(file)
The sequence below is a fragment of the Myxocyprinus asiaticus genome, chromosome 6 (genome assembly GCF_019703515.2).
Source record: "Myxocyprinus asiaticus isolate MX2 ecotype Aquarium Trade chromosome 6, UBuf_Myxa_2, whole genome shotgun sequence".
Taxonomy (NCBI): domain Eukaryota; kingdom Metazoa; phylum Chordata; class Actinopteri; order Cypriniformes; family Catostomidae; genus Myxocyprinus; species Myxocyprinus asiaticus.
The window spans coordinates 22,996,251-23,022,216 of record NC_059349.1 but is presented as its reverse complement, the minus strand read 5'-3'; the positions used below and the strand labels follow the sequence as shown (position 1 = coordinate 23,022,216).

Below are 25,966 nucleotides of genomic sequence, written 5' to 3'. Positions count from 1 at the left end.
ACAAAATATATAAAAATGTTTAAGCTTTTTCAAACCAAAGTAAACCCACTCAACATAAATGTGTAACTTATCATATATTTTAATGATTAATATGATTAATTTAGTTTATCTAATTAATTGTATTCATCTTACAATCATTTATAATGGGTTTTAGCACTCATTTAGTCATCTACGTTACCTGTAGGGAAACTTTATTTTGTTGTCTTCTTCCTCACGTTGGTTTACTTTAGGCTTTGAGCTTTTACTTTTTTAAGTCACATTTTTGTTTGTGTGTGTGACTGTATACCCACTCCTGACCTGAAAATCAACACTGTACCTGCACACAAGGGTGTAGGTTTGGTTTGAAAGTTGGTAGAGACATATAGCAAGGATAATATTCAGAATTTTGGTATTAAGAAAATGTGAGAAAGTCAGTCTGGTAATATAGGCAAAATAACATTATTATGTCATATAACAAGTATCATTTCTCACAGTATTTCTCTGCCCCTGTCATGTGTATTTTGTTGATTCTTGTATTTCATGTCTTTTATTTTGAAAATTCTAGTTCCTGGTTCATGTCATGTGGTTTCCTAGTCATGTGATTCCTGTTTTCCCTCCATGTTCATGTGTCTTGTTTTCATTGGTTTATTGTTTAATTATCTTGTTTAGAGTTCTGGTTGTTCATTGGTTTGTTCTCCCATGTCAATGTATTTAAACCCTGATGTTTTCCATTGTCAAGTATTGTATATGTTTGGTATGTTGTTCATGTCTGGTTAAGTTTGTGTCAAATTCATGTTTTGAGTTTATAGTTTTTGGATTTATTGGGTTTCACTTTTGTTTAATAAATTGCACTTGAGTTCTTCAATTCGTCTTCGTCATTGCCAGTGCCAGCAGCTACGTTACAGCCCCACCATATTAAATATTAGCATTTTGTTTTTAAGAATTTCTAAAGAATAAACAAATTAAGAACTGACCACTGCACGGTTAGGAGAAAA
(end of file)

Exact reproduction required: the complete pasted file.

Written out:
The sequence below is a fragment of the Myxocyprinus asiaticus genome, chromosome 6 (genome assembly GCF_019703515.2).
Source record: "Myxocyprinus asiaticus isolate MX2 ecotype Aquarium Trade chromosome 6, UBuf_Myxa_2, whole genome shotgun sequence".
Taxonomy (NCBI): domain Eukaryota; kingdom Metazoa; phylum Chordata; class Actinopteri; order Cypriniformes; family Catostomidae; genus Myxocyprinus; species Myxocyprinus asiaticus.
The window spans coordinates 22,996,251-23,022,216 of record NC_059349.1 but is presented as its reverse complement, the minus strand read 5'-3'; the positions used below and the strand labels follow the sequence as shown (position 1 = coordinate 23,022,216).

Below are 25,966 nucleotides of genomic sequence, written 5' to 3'. Positions count from 1 at the left end.
ACAAAATATATAAAAATGTTTAAGCTTTTTCAAACCAAAGTAAACCCACTCAACATAAATGTGTAACTTATCATATATTTTAATGATTAATATGATTAATTTAGTTTATCTAATTAATTGTATTCATCTTACAATCATTTATAATGGGTTTTAGCACTCATTTAGTCATCTACGTTACCTGTAGGGAAACTTTATTTTGTTGTCTTCTTCCTCACGTTGGTTTACTTTAGGCTTTGAGCTTTTACTTTTTTAAGTCACATTTTTGTTTGTGTGTGTGACTGTATACCCACTCCTGACCTGAAAATCAACACTGTACCTGCACACAAGGGTGTAGGTTTGGTTTGAAAGTTGGTAGAGACATATAGCAAGGATAATATTCAGAATTTTGGTATTAAGAAAATGTGAGAAAGTCAGTCTGGTAATATAGGCAAAATAACATTATTATGTCATATAACAAGTATCATTTCTCACAGTATTTCTCTGCCCCTGTCATGTGTATTTTGTTGATTCTTGTATTTCATGTCTTTTATTTTGAAAATTCTAGTTCCTGGTTCATGTCATGTGGTTTCCTAGTCATGTGATTCCTGTTTTCCCTCCATGTTCATGTGTCTTGTTTTCATTGGTTTATTGTTTAATTATCTTGTTTAGAGTTCTGGTTGTTCATTGGTTTGTTCTCCCATGTCAATGTATTTAAACCCTGATGTTTTCCATTGTCAAGTATTGTATATGTTTGGTATGTTGTTCATGTCTGGTTAAGTTTGTGTCAAATTCATGTTTTGAGTTTATAGTTTTTGGATTTATTGGGTTTCACTTTTGTTTAATAAATTGCACTTGAGTTCTTCAATTCGTCTTCGTCATTGCCAGTGCCAGCAGCTACGTTACAGCCCCACCATATTAAATATTAGCATTTTGTTTTTAAGAATTTCTAAAGAATAAACAAATTAAGAACTGACCACTGCACGGTTAGGAGAAAA